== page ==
Sanlé Sory and Kyle Weeks connect at ‘Meeting at the Volta’ at David Hill Gallery 

Kyle Weeks, “Spo and Holali,” Accra, Ghana, 2021 © Kyle Weeks

Two generations of photographers, displayed side-by-side, powerfully capture the lively energy of West Africa. ‘Meeting at the Volta,’ at David Hill Gallery in London, features Sanlé Sory’s gentle studio-shot monochrome portraits of Burkina Faso in the 1960s-80s alongside contemporary photographer Kyle Weeks’ bold and colourful body of work, taken within the last six years on the streets of the Ghanaian capital Accra.

Read more here

Émeric Lhuisset on the power and possibilities of photography

In 1972, Associated Press photographer Nick Ut snapped a nine-year-old naked girl fleeing the Napalm bombing with a group of children. In a single frame, ‘The Terror of War’ captured the horrors and human loss of the Vietnam war. The Pulitzer Prize-winning image helped change the course of history, sparking public outrage around the world. Shortly after the image was published, the war came to an end.

‘Théâtre de guerre’ (Theatre of war) © Émeric Lhuisset

The power of a photograph to influence humanity’s collective consciousness cannot be understated. And, Émeric Lhuisset’s work is a critique of a global culture where fact and truth are in danger of losing all meaning. The French visual artist would like to tell an alternative story to contemporary photojournalism and its often sensationalized images of war and migrants, shocking at first yet quickly vanishing from memory. He wants to use the medium of photography to tell real stories of people – displaced people, the migrant, the refugee, the immigrant, the émigré.

‘L’autre rive’ images using cyanotypes © Émeric Lhuisset

Lhuisset is the latest artist to gain the support of BMW Art & Culture through its photographic residency programme at Gobelins L’École de L’Image. Earlier this month, I met with the artist in the French capital at his latest exhibition ‘L’autre rive’ (The other shore) at the annual Paris Photo. Read my interview with the artist here

Staying Power: Photographs of black British experience

The V&A in London is displaying over fifty recently acquired photographs exploring the experiences of black people in Britain in the latter half of the 20th century, enhanced by excerpts from oral histories gathered by Black Cultural Archives.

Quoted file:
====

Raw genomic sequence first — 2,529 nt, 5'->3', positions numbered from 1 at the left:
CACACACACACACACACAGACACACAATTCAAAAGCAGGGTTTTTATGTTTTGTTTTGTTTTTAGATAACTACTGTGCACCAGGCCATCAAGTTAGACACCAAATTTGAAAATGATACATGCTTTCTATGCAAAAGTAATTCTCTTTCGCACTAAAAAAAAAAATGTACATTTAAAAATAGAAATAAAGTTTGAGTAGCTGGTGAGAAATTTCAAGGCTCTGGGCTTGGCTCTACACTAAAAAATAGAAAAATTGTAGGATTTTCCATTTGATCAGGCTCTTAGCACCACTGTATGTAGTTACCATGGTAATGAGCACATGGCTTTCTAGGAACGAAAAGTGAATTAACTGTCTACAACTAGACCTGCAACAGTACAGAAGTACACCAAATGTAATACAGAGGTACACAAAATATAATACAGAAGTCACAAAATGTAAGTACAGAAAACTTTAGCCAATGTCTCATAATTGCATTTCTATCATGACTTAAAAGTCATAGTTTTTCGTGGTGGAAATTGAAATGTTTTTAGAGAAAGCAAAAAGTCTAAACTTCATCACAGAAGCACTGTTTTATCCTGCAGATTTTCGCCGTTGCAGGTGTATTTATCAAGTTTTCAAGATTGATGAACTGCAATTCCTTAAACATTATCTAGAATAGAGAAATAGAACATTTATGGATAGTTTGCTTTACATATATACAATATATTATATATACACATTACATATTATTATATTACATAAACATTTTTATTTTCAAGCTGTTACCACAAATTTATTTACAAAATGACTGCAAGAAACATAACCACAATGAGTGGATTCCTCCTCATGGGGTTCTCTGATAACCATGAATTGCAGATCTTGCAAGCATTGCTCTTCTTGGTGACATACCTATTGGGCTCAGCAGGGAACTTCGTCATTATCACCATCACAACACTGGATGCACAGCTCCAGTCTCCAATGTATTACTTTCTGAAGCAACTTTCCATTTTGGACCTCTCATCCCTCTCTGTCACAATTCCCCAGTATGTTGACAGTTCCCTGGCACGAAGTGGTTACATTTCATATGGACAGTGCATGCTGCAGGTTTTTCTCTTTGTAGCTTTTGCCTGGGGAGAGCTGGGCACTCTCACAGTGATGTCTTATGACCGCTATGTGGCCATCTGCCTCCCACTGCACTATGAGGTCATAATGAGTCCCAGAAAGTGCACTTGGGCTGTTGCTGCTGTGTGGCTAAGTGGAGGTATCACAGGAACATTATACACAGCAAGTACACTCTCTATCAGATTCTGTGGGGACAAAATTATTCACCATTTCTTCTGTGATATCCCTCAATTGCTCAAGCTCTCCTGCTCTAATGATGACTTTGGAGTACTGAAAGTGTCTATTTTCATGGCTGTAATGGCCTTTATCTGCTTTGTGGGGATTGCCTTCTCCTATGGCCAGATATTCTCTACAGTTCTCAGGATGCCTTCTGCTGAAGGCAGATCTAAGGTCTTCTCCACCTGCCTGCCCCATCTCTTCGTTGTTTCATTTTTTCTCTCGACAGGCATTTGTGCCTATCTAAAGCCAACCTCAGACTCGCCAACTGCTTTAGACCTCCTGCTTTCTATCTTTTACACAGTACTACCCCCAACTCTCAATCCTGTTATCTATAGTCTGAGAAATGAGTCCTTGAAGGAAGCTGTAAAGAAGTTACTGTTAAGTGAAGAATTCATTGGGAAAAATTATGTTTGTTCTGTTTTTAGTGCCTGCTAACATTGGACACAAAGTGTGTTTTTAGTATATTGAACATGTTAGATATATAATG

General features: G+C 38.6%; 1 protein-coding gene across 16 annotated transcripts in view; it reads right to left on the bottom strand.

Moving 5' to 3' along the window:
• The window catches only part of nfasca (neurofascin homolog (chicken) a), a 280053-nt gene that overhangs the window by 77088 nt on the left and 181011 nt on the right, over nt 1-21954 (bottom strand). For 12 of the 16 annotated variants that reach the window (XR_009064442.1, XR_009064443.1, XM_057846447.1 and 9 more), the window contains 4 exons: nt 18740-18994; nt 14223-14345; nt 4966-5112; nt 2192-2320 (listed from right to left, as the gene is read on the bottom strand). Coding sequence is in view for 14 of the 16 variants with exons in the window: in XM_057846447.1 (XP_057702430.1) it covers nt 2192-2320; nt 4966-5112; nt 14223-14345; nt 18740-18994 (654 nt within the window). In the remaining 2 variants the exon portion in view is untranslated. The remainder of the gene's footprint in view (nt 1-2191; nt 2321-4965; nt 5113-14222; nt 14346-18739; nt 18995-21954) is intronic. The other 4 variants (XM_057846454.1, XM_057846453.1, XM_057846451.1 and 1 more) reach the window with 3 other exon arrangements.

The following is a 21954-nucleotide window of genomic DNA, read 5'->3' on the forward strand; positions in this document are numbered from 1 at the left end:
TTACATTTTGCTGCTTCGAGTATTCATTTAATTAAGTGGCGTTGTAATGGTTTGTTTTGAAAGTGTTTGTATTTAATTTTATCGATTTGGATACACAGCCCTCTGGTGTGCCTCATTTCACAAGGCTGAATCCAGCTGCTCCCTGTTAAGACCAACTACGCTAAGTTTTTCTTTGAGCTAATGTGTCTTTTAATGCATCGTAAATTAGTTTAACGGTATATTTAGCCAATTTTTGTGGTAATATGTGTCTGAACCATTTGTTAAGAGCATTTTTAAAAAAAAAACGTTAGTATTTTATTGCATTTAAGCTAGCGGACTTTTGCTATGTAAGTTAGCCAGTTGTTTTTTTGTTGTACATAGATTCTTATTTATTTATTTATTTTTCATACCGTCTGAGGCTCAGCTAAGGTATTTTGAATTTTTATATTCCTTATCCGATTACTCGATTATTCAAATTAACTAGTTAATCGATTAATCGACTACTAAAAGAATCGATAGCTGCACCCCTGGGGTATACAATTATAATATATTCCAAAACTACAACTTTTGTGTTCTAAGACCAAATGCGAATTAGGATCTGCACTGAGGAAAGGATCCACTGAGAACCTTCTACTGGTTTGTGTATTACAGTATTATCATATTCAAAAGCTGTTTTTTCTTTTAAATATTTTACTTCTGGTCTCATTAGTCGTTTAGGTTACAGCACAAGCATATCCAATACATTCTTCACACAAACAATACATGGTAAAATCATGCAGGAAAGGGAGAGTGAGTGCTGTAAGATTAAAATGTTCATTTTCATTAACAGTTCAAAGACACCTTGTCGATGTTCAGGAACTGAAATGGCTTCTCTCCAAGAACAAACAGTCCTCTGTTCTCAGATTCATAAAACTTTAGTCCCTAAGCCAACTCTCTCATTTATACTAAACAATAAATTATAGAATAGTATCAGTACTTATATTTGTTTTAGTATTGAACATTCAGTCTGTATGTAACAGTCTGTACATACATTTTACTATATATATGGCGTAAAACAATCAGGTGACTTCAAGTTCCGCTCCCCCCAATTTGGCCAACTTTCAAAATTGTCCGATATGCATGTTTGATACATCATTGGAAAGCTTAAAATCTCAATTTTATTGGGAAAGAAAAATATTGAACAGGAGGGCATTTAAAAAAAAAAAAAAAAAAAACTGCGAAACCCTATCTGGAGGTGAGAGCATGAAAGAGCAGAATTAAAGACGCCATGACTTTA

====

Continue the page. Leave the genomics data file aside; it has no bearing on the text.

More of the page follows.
Over the last seven years the museum has been acquiring photographs by black photographers and those which document the lives of black people in Britain, a previously under-represented area in the V&A’s photographs collection.

In the collection are 118 works by 17 artists ranging from Yinka Shonibare’s large-scale series Diary of a Victorian Dandy (1998), to studies of elaborate headties worn by Nigerian women by J.D. Okhai Ojeikere, to black and white street photography of 1970s London by Al Vandenberg.

Staying Power showcases a variety of photographic responses to black British experience. On display are intimate portrayals of British-Caribbean life in London in the 1960s-70s by Neil Kenlock, Armet Francis, Dennis Morris and Charlie Phillips. Music, style and fashion are documented in Raphael Albert’s depictions of the black beauty pageants he organised from the 1960s to the 1980s to help celebrate the growing black community in Britain and Norman ‘Normski’ Anderson’s colourful depictions of vibrant youth culture of the 1980s and ‘90s.

Staying Power: Photographs of black British experience 1950s-90s, is at the V&A, London until 24 May 2015  

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Thomas Zanon-Larcher on show

Thomas Zanon-Larcher’s photographs recall the work of Claude Chabrol and Ingmar Bergman – they are dramas that examine existential anxieties. In his first solo exhibition at the Wapping Project Bankside, the artist explores the space between film, drama and reality. Here we see images of women living ordinary lives, testing the boundaries of fear, transgression, escape and pursuit in contemporary society. Zanon-Larcher’s photographs scrape away at ordinary fears, commonplace fantasies, catching at nerve ends.

Born in Italy, Zanon-Larcher originally studied structural engineering. Fascinated by process, and by the physics and machinery of photography, his work is distinguished by its mix of un-staged and narrative images that capture his protagonists’ isolation, often fixing moments of introspection and solemnity as they turn or move away from the camera.

Falling: A Part gathers a selection of photographs belonging to Zanon-Larcher’s narrative work. With these works, Zanon-Larcher continues his ongoing interest in performance, artifice and the construction of female identity in visual culture, which he has already explored in depth in his backstage work within the fashion industry. This has led him to collaborate with fashion designers who tend to challenge conventional expressions of female identity– the likes of Yohji Yamamoto, Alexander McQueen, Dries van Noten, Martin Margiela and Haider Ackerman.

Zanon-Larcher shoots at the precise moment when the essence of the unfolding drama can be captured in a single frame. Caught in an instant of pensive solitude, his protagonists are on the move, sometimes escaping someone or something, it seems always aware of where they are heading.

Falling: A Part is on exhibit from 25 January to 9 March 2013 at Wapping Project Bankside, London.

See our reports on Yohji Making Waves at the Wapping Project here.

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